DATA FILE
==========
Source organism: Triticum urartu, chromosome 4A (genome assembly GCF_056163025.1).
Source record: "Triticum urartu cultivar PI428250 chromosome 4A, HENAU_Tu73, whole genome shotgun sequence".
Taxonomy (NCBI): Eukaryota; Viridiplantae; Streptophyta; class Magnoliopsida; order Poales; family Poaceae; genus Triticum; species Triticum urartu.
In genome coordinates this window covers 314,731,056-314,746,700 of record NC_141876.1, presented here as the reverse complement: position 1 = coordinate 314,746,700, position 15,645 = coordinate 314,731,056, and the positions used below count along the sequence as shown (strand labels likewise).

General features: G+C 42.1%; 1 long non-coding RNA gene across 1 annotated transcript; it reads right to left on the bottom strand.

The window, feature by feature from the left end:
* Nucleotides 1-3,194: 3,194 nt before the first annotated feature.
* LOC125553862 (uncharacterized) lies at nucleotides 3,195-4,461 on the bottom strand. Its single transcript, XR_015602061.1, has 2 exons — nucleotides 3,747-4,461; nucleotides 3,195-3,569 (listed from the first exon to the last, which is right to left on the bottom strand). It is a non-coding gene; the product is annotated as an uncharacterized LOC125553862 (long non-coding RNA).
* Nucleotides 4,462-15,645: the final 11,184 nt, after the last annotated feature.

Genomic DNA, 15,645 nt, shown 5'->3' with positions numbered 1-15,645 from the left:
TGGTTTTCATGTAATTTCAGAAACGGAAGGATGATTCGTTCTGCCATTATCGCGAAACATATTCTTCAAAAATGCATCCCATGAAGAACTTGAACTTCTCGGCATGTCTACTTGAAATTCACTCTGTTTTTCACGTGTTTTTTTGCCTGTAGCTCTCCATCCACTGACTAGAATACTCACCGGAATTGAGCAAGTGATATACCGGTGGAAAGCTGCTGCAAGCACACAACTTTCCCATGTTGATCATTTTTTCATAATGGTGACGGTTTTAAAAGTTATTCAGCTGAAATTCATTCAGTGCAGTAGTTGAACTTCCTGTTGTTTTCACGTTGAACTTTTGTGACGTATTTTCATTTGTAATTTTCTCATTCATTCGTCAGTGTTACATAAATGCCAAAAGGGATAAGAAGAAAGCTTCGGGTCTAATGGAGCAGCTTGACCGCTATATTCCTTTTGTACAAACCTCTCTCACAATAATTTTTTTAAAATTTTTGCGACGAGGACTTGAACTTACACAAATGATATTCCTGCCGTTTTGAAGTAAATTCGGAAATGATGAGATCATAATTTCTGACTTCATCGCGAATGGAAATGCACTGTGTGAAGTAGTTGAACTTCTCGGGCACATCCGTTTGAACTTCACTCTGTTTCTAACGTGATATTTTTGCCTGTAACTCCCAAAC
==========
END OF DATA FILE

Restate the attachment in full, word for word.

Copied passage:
Source organism: Triticum urartu, chromosome 4A (genome assembly GCF_056163025.1).
Source record: "Triticum urartu cultivar PI428250 chromosome 4A, HENAU_Tu73, whole genome shotgun sequence".
Taxonomy (NCBI): Eukaryota; Viridiplantae; Streptophyta; class Magnoliopsida; order Poales; family Poaceae; genus Triticum; species Triticum urartu.
In genome coordinates this window covers 314,731,056-314,746,700 of record NC_141876.1, presented here as the reverse complement: position 1 = coordinate 314,746,700, position 15,645 = coordinate 314,731,056, and the positions used below count along the sequence as shown (strand labels likewise).

General features: G+C 42.1%; 1 long non-coding RNA gene across 1 annotated transcript; it reads right to left on the bottom strand.

The window, feature by feature from the left end:
* Nucleotides 1-3,194: 3,194 nt before the first annotated feature.
* LOC125553862 (uncharacterized) lies at nucleotides 3,195-4,461 on the bottom strand. Its single transcript, XR_015602061.1, has 2 exons — nucleotides 3,747-4,461; nucleotides 3,195-3,569 (listed from the first exon to the last, which is right to left on the bottom strand). It is a non-coding gene; the product is annotated as an uncharacterized LOC125553862 (long non-coding RNA).
* Nucleotides 4,462-15,645: the final 11,184 nt, after the last annotated feature.

Genomic DNA, 15,645 nt, shown 5'->3' with positions numbered 1-15,645 from the left:
TGGTTTTCATGTAATTTCAGAAACGGAAGGATGATTCGTTCTGCCATTATCGCGAAACATATTCTTCAAAAATGCATCCCATGAAGAACTTGAACTTCTCGGCATGTCTACTTGAAATTCACTCTGTTTTTCACGTGTTTTTTTGCCTGTAGCTCTCCATCCACTGACTAGAATACTCACCGGAATTGAGCAAGTGATATACCGGTGGAAAGCTGCTGCAAGCACACAACTTTCCCATGTTGATCATTTTTTCATAATGGTGACGGTTTTAAAAGTTATTCAGCTGAAATTCATTCAGTGCAGTAGTTGAACTTCCTGTTGTTTTCACGTTGAACTTTTGTGACGTATTTTCATTTGTAATTTTCTCATTCATTCGTCAGTGTTACATAAATGCCAAAAGGGATAAGAAGAAAGCTTCGGGTCTAATGGAGCAGCTTGACCGCTATATTCCTTTTGTACAAACCTCTCTCACAATAATTTTTTTAAAATTTTTGCGACGAGGACTTGAACTTACACAAATGATATTCCTGCCGTTTTGAAGTAAATTCGGAAATGATGAGATCATAATTTCTGACTTCATCGCGAATGGAAATGCACTGTGTGAAGTAGTTGAACTTCTCGGGCACATCCGTTTGAACTTCACTCTGTTTCTAACGTGATATTTTTGCCTGTAACTCCCAAAC